Here's a quick trick using the Python library pygments to enable pretty colors in your terminal when viewing source code. It detects which syntax highlighter to use by the file's extension.
by flipperpa on Dec. 19, 2017, 2:50 p.m.
I'm a terminal command line basher (see what I did there?). While I understand the appeal of IDEs, I created from the command line. I use Sublime as a lightweight text editor, but for everything else, I like to tickle the keys. I started using computers before the GUI era, and it has stuck with me. It might also have something to do with the fact I took piano lessons for many years!
One trick I waited far too long to implement was to get a good syntax highlighter at my command line. It is relatively straight forward. First, I install the Python package pygments system-wide with pip.
sudo pip install pygments
Next, I create an alias in my home directories .bashrc file. I'll add line numbers for good measure.
alias ccat='pygmentize -O style=monokai,linenos=1 -f terminal -g'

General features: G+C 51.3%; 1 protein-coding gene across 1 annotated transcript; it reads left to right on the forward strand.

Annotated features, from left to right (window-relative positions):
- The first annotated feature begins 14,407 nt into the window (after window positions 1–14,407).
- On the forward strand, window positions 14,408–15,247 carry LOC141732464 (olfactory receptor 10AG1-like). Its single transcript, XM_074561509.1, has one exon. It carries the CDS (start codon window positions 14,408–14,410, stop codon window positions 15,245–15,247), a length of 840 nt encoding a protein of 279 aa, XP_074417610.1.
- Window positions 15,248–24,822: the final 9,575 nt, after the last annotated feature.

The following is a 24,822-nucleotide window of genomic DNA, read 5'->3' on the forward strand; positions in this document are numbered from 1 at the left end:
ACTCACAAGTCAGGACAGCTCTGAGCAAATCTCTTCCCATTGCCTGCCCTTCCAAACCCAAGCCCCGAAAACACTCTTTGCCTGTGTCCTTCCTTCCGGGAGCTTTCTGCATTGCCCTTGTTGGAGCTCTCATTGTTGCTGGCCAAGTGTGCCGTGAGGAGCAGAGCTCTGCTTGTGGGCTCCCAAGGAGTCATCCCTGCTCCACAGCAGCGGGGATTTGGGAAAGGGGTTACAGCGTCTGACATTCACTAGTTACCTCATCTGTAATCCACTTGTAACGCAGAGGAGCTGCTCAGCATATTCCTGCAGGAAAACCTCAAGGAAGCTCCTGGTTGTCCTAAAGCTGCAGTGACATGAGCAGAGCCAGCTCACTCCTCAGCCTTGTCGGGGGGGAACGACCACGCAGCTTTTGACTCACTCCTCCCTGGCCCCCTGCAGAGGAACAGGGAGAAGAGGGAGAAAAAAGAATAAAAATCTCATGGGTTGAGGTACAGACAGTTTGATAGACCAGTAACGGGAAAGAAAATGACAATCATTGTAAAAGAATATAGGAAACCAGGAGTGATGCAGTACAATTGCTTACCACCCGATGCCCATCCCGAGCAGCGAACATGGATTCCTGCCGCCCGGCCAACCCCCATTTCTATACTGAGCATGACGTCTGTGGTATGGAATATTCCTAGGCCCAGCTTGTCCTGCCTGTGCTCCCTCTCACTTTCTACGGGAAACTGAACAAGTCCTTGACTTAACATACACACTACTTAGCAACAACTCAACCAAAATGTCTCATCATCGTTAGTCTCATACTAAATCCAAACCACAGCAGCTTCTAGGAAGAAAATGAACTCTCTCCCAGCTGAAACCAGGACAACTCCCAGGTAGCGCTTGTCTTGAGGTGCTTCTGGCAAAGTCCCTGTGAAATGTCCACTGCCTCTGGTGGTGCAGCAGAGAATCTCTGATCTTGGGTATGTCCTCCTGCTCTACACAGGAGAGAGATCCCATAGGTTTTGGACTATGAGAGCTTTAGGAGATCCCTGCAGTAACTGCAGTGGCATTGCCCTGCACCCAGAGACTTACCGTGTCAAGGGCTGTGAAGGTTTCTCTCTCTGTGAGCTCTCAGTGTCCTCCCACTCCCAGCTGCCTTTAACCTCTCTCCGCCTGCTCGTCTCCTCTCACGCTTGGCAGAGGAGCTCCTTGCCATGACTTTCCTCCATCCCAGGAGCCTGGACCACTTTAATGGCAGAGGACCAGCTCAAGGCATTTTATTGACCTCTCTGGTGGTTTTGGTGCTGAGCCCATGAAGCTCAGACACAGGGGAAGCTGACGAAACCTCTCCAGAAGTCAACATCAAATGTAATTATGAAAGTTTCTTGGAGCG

After doing this, I now have a colored cat command, or ccat. It can be used as follow, with pretty results.
$ ccat settings.py 0001: from django.conf import settings 0002: 0003: from .models import Settings 0004: 0005: 0006: def get_setting(key, default): 0007: """ 0008: Returns a value for key from the Settings model. 0009: """ 0010: setting = Settings.objects.get(key=key) 0011: 0012: 0013: def get_clear_cache(): 0014: """ 0015: Default to clearing the cache after each page edit. 0016: """ 0017: 0018: return getattr(settings, "WP_CLEAR_CACHE", False)
Small things like this help make me a better developer. It makes source code in the terminal very clear, and pygments supports a vast array of languages for highlighting.